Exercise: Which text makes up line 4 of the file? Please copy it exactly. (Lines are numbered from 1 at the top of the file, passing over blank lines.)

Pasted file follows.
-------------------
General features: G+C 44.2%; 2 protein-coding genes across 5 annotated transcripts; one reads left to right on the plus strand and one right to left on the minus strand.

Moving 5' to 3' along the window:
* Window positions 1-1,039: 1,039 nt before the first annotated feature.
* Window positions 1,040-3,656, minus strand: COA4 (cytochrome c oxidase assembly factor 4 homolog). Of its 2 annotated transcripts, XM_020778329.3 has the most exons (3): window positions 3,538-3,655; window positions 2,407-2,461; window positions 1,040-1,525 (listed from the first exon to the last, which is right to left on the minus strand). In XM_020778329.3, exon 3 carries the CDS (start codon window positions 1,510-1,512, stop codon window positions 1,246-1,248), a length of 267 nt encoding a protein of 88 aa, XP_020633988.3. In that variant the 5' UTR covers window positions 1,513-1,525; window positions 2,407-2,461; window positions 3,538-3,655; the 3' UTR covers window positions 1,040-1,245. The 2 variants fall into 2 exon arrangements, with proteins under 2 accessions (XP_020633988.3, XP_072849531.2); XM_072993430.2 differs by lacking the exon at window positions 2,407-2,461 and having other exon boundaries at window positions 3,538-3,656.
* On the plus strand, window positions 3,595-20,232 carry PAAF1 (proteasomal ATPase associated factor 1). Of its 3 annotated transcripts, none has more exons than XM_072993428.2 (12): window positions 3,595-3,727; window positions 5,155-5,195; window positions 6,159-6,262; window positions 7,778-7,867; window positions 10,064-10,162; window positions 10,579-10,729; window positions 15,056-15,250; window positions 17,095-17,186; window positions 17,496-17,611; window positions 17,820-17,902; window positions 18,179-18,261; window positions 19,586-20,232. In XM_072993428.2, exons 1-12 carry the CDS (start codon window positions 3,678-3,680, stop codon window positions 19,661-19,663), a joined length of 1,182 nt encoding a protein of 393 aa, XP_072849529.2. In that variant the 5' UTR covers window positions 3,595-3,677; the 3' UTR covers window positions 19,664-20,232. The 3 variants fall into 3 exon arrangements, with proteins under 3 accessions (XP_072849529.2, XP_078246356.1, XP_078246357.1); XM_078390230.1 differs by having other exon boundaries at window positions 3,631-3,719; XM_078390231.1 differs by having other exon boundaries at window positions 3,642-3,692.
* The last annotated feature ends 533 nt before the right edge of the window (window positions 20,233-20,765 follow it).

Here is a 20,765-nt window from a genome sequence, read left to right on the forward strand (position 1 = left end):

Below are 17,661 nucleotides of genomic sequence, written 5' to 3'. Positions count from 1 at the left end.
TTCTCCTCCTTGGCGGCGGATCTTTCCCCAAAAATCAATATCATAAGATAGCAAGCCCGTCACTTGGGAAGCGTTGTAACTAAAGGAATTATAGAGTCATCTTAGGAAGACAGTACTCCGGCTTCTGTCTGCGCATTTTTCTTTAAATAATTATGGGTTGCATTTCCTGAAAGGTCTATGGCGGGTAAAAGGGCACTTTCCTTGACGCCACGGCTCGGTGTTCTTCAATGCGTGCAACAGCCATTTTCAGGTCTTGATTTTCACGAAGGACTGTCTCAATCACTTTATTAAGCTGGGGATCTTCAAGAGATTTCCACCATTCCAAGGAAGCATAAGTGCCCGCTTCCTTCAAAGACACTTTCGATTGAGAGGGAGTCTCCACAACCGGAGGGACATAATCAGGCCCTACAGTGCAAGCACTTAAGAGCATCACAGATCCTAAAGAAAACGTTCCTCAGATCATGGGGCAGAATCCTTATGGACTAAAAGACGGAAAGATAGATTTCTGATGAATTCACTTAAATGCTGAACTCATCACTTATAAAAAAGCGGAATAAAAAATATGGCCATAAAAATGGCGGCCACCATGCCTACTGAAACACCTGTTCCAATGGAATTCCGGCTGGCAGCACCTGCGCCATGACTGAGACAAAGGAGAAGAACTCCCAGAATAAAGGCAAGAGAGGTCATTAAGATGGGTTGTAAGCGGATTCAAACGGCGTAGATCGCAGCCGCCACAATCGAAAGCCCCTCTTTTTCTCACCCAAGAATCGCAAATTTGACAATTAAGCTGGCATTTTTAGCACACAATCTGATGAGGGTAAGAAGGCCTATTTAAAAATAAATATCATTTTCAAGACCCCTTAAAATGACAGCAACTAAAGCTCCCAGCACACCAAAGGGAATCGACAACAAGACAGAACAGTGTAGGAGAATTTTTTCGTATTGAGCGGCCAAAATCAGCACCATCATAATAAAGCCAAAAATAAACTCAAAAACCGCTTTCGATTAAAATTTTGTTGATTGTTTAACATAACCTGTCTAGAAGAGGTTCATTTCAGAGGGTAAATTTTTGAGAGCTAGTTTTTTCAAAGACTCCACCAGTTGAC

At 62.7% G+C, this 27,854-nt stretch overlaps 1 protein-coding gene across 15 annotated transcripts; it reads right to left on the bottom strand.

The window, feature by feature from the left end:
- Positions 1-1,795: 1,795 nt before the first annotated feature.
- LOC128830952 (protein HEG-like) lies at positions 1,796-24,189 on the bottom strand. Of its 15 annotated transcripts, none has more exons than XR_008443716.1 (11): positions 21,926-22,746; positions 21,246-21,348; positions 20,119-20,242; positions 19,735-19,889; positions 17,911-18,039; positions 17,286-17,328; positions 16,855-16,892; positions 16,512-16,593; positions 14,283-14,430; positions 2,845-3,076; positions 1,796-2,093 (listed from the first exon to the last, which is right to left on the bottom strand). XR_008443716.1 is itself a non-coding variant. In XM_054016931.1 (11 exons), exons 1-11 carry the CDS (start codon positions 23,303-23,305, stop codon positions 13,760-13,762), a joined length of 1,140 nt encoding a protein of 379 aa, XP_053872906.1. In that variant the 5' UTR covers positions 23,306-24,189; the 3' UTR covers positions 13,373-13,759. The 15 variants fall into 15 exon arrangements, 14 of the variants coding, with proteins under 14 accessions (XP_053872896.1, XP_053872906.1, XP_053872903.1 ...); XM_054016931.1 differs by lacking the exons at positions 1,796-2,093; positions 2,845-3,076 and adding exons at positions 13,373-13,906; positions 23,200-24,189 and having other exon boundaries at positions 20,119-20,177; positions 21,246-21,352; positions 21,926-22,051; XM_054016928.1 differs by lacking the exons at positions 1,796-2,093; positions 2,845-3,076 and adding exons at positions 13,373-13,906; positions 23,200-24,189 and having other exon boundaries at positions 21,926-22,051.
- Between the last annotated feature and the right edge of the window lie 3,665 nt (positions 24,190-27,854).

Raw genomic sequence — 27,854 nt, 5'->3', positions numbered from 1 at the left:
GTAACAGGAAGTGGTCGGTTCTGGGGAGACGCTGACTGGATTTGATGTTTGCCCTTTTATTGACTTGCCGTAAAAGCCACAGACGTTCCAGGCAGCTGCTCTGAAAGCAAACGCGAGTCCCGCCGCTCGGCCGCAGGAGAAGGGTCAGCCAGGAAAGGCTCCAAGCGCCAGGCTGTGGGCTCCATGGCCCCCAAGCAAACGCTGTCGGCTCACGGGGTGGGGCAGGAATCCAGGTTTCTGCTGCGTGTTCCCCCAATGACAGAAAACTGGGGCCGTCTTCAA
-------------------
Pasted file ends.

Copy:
* Window positions 1,040-3,656, minus strand: COA4 (cytochrome c oxidase assembly factor 4 homolog). Of its 2 annotated transcripts, XM_020778329.3 has the most exons (3): window positions 3,538-3,655; window positions 2,407-2,461; window positions 1,040-1,525 (listed from the first exon to the last, which is right to left on the minus strand). In XM_020778329.3, exon 3 carries the CDS (start codon window positions 1,510-1,512, stop codon window positions 1,246-1,248), a length of 267 nt encoding a protein of 88 aa, XP_020633988.3. In that variant the 5' UTR covers window positions 1,513-1,525; window positions 2,407-2,461; window positions 3,538-3,655; the 3' UTR covers window positions 1,040-1,245. The 2 variants fall into 2 exon arrangements, with proteins under 2 accessions (XP_020633988.3, XP_072849531.2); XM_072993430.2 differs by lacking the exon at window positions 2,407-2,461 and having other exon boundaries at window positions 3,538-3,656.